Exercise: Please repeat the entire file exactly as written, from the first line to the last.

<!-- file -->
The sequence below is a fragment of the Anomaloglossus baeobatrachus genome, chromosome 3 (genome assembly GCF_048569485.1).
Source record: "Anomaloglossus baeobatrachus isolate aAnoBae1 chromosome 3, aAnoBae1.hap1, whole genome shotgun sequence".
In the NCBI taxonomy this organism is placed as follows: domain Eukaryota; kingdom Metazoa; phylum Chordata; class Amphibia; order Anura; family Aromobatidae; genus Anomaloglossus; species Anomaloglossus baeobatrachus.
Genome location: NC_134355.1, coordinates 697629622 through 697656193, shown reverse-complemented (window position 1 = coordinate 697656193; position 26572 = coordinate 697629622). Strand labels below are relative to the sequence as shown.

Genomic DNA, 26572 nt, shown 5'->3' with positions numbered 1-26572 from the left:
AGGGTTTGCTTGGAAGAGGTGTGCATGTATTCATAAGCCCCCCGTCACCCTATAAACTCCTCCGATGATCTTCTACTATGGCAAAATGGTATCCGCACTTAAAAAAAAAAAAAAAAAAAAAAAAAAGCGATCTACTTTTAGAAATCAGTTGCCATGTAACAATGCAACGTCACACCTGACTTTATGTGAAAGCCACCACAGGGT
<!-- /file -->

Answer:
The sequence below is a fragment of the Anomaloglossus baeobatrachus genome, chromosome 3 (genome assembly GCF_048569485.1).
Source record: "Anomaloglossus baeobatrachus isolate aAnoBae1 chromosome 3, aAnoBae1.hap1, whole genome shotgun sequence".
In the NCBI taxonomy this organism is placed as follows: domain Eukaryota; kingdom Metazoa; phylum Chordata; class Amphibia; order Anura; family Aromobatidae; genus Anomaloglossus; species Anomaloglossus baeobatrachus.
Genome location: NC_134355.1, coordinates 697629622 through 697656193, shown reverse-complemented (window position 1 = coordinate 697656193; position 26572 = coordinate 697629622). Strand labels below are relative to the sequence as shown.

Genomic DNA, 26572 nt, shown 5'->3' with positions numbered 1-26572 from the left:
AGGGTTTGCTTGGAAGAGGTGTGCATGTATTCATAAGCCCCCCGTCACCCTATAAACTCCTCCGATGATCTTCTACTATGGCAAAATGGTATCCGCACTTAAAAAAAAAAAAAAAAAAAAAAAAAAGCGATCTACTTTTAGAAATCAGTTGCCATGTAACAATGCAACGTCACACCTGACTTTATGTGAAAGCCACCACAGGGT